Dairy products :How to make Homemade Yogurt

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 Plain, raw yogurt is incredibly delicious,its uses go far beyond a substrate for granola. We bring yogurt onto the table with every meal, as if it’s the salt shaker. 

Adorning sweet and savory dishes alike, high-quality whole-milk yogurt enhances just about anything. Pour it on pancakes or mixed-veggie stir-fries, dollop on soups, stews, and casseroles, or use it as a base for sauces, salad dressings, or marinades. 

Sometimes I just pour some yogurt on the center of my plate and mix it in with whatever else happens to be there. For breakfast, try yogurt with applesauce and/or fresh or dried fruits and/or nuts. Yogurt mixed with applesauce is also a great snack-on-the-go. Or you can sprinkle cinnamon on this mixture and it’s good enough for dessert.

To make yogurt You will need:


A pot large enough to hold the milk

Glass quart jars with tight-fitting lids


How to prepare

 Heat milk in pot to 110°F. While heating milk, put 1-2 tablespoons of starter yogurt into each quart jar. Pour heated milk into each jar, screw on lids tightly, and shake each jar.

 Now it’s time for the cultures to do their work – the cultures that you added to the milk will digest the milk, turning it into yogurt. They are most active at a temperature between 100°F and 115°F. So the next step is to keep your milk at that temperature for 12-24 hours. (The longer you let it culture, the more sour it will be.) 

There are many methods for accomplishing this. This is a method that we’ve had the most success with: Place the jars in a cooler.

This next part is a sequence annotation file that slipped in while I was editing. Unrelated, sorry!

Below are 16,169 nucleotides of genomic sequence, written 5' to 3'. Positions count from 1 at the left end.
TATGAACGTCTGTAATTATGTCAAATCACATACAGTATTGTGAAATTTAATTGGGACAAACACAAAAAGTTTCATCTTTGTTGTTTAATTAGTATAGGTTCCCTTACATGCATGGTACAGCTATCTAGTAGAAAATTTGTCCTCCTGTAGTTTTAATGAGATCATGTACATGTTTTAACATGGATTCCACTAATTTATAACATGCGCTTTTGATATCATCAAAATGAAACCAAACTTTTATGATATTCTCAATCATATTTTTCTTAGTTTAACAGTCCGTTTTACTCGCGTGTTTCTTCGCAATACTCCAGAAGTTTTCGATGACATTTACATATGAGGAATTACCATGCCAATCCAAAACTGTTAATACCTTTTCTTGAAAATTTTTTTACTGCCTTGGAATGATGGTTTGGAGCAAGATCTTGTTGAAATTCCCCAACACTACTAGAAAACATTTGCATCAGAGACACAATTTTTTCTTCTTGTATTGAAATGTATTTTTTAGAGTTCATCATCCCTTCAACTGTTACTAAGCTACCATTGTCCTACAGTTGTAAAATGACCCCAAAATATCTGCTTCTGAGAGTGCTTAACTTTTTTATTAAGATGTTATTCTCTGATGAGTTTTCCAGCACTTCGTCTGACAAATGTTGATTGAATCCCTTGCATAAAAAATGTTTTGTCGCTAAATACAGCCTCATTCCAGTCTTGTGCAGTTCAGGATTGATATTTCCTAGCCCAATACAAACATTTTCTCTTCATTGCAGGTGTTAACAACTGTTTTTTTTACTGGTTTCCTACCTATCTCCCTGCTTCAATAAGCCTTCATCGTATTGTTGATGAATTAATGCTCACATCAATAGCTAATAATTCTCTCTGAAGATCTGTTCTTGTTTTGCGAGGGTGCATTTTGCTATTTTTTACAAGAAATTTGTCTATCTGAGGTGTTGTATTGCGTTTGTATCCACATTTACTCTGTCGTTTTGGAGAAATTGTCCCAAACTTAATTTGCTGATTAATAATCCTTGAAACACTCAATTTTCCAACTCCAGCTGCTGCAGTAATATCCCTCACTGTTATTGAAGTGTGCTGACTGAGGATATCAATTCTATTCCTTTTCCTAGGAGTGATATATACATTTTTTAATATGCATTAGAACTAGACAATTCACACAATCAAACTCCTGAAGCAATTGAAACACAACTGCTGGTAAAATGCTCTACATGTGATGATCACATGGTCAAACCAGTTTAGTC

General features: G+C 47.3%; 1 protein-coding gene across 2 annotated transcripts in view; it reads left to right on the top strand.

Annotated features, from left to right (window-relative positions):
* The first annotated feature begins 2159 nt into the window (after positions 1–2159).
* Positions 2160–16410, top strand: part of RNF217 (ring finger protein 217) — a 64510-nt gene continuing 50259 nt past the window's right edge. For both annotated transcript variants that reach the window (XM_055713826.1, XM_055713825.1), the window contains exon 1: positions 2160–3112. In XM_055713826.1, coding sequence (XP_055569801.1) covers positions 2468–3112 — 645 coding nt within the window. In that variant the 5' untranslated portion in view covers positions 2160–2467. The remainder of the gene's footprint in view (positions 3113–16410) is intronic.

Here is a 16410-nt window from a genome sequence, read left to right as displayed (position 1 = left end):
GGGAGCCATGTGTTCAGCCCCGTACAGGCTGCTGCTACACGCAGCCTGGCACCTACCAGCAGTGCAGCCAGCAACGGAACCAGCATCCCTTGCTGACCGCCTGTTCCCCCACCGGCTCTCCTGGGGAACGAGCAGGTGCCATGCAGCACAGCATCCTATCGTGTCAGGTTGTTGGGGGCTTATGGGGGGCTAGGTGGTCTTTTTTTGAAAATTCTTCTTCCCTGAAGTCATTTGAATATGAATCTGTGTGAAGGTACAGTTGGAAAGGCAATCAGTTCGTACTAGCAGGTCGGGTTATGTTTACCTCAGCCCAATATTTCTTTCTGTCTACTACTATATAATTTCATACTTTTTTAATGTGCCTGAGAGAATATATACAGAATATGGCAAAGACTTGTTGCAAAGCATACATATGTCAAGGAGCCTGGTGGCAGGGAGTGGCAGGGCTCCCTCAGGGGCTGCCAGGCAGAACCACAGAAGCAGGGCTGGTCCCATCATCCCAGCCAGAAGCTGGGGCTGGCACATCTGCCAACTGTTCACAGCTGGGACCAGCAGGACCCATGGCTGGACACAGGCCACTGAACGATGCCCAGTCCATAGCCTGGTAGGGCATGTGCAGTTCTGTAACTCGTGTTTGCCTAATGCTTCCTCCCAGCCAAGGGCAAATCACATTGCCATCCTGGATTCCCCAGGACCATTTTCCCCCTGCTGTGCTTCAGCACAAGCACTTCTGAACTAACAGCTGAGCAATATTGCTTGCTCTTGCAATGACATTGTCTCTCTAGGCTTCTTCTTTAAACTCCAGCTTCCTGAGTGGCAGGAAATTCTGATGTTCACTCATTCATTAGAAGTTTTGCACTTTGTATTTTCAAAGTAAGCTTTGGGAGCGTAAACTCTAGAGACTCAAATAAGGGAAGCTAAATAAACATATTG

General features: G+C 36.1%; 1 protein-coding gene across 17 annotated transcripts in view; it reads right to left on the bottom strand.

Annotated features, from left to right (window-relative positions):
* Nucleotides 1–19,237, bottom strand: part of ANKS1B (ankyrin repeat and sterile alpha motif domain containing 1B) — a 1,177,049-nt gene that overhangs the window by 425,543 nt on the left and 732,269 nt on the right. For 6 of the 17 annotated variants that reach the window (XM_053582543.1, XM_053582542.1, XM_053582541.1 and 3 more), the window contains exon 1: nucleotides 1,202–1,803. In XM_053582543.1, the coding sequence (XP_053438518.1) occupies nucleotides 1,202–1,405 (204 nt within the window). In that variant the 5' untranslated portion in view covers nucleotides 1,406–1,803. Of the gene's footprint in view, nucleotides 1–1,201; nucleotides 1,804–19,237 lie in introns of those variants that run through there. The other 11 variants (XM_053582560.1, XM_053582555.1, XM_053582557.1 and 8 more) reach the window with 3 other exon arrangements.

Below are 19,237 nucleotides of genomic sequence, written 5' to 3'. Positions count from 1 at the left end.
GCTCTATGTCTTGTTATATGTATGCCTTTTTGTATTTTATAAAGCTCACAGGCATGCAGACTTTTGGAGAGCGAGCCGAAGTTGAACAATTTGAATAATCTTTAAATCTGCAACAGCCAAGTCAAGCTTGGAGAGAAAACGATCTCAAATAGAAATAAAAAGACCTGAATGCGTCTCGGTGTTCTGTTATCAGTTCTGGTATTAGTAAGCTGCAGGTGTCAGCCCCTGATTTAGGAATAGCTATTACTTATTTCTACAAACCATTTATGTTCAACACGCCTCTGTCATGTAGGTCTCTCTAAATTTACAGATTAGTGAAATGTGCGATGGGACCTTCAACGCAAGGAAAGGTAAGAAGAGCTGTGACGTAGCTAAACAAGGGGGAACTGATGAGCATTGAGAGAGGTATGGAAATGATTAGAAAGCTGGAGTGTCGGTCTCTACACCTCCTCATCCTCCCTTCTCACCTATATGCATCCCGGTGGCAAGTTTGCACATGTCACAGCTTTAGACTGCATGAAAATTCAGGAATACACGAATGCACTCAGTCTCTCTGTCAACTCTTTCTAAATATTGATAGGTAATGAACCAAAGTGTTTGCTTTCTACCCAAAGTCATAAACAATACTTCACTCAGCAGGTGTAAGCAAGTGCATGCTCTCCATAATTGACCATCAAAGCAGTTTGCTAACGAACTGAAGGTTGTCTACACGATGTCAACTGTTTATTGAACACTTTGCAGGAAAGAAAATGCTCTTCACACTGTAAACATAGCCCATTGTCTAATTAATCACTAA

Fill the cooler with 120°F water so that the jars are completely submerged. Close the cooler and wrap it with several layers of wool blankets or sweaters. The extra layers help maintain the temperature.

Remove after 12-24 hours and refrigerate.

There is a very mysterious element to making any cultured dairy product. Sometimes when making raw milk yogurt the texture comes out a little runny. We’ve run many experiments on this and have no definitive conclusion as to why this happens. 

Our best guess is that maintaining a steady temperature above 100°F is the most important for getting a thick, creamy texture. Many yogurt recipes call for raising the milk to 180°F, then cooling to around 110°F before culturing. 

This extra step helps ensure a thicker texture. However, bringing the milk to that temperature robs the benefits of raw milk, plus it imparts an unpleasant cooked taste. 

The result is a less nutritious product with compromised taste, so we take our chances with the texture and never raise the temperature above 110°F.

Yogurt kept in the refrigerator will last a very long time. We’ve never had yogurt go bad; the longest we’ve kept it is 3 months. Your starter culture, however, should be under 1 month old.